If you feel the urge to homebrew games at a more fun level, then why not back

http://kck.st/2WHe9Ew ?

(Disclaimer: I do, and I have...)

It's still not a stellar gaming platform, but it looks like fun and the education collateral will probably be worth the time & money, given the project leaders. They also seem to have actual prototypes...

Mods I have known, Mods I have loved, Mods I have hated: Motorola's failed experiment is now a savvy techie's dream

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Re: Phones for the 0.1%

>Yeah, great for selfies ..... of your nose hair.

The zoom doesn't work for closeups, can't focus. There's a tolerable macro mode, but you do have to hold the lens close...

People have become very accepting of non-zoomable (and otherwise deeply compromised) phone cameras. Sticking the Hasselblad mod onto a phone is a pleasure. A fair number of my photos are of various animals, at distances where a regular phone camera, no matter how good, would just show a blob. Maybe not your use case, but I'm enjoying it, and the photos are keepers. You can go (relatively) full manual if you want. Sometimes it's nice to force things.

Having it in my pocket at all times - in a way that I don't for real cameras, means it gets a lot of use, and the results aren't as disappointing as they tend to be with phone cameras. Google Photos integration means the photos get pushed to reliable storage without hassle.

It's not the best camera in the world, but it's a set of compromises that fits me nicely, especially at the price point that AO points out. I've got no particular bone to pick.

When I use the native camera on the phone, or my (works) iphone8, I remember why I like the mod. I got here via N95 and N8, both of which had notable cameras for the time - maybe I just like that sort of thing.

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Re: The main problem with such ideas is...

Why do you want small? There's oodles of space on the back of a phone for some thickly gold plated contacts and a location pin. You _shall_ go to the ball, Cinders.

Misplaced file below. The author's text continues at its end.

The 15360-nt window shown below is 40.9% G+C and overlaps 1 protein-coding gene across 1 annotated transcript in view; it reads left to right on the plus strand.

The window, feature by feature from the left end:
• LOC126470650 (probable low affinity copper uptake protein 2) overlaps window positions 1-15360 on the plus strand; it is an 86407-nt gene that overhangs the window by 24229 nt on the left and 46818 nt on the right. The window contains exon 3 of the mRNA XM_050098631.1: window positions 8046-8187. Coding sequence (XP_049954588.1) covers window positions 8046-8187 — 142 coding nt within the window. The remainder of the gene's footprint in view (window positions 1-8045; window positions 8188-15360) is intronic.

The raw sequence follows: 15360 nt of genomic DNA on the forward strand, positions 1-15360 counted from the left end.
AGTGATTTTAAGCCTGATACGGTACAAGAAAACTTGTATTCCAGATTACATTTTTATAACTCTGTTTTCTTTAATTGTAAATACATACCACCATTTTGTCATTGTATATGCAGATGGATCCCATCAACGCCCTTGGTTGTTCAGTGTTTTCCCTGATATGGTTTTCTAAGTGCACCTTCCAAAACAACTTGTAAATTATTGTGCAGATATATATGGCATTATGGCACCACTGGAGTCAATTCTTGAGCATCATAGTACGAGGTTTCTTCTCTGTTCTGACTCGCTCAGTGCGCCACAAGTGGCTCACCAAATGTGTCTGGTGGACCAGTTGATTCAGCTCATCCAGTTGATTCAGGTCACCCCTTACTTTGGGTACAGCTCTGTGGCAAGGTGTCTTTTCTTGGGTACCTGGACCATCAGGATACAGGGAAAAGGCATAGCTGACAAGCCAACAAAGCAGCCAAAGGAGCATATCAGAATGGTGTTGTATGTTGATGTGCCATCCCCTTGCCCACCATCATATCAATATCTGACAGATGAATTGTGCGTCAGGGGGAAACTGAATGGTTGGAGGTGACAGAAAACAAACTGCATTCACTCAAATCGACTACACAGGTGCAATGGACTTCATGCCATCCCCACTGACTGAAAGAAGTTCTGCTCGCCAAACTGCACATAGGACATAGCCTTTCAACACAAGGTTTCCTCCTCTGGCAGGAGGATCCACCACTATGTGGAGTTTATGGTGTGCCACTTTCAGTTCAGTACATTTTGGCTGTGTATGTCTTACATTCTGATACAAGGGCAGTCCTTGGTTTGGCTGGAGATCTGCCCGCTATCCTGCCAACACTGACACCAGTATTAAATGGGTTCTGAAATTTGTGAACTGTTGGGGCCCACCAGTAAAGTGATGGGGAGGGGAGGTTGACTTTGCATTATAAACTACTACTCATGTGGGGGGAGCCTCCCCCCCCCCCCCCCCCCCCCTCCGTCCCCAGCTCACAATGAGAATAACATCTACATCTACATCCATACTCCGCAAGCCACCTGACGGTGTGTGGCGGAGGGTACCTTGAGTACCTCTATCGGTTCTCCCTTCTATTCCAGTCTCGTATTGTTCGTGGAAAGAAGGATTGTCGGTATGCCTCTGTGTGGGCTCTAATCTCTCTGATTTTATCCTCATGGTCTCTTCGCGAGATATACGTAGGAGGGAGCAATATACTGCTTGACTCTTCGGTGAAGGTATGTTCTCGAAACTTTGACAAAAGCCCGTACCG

(Seriously, the connector is quite nicely done, and not a limiting factor. It'd be better if it had a raw USB channel in it, as well as the CSI, DSI and sidechannel /control gubbins, but if it does, I haven't seen a way to use it in my minimal rummaging)

short

Not that I could find, Seems like it would have been an easy thing to add to one of the audio mods, maybe with a luxury amp, since there's the space and power budget.

Edit: Nowt stopping you building such a thing, of course. That's kind of the point.

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I love my Z with the camera mod - but now the phone battery's starting to fade, the camera craps out if the phone battery is at less than 70%, and sometimes the phone crashes too. I've dismantled a previous camera (met a sticky end when I rammed it into a tree), and there's nowhere easy to stick a big power smoothing cap.

Replacing the battery in the phone looks non-trivial on youtube, but I'll probably bother, as the combination is really nice. Seamless bolt-up to google photos if you don't mind google having your photos.

The speaker mod (with its own battery) is great, runs for many hours, plays audiobooks or radio while I'm working. You really know when an SMS has come in, though.

I've also got the development mods, but have done nothing but fetch the toolkit and run the demos. Anything that I want to build, would probably be better connected over USB or Bluetooth. An oscilloscope back would make me very, very happy. Sort of bolt a Red Pitaya or whatever on, but use the fast camera data lanes to dump a screen buffer onto the phone.

It's a shame there's not a sandwich battery mod, so I could run the camera forever. An extra 4mm thickness would be a massive capacity boost.

Anyway, mods = gods, etc. And the phone, without mods, isn't too shabby.

Thousands of misconfigured 3D printers on interwebz run risk of sabotage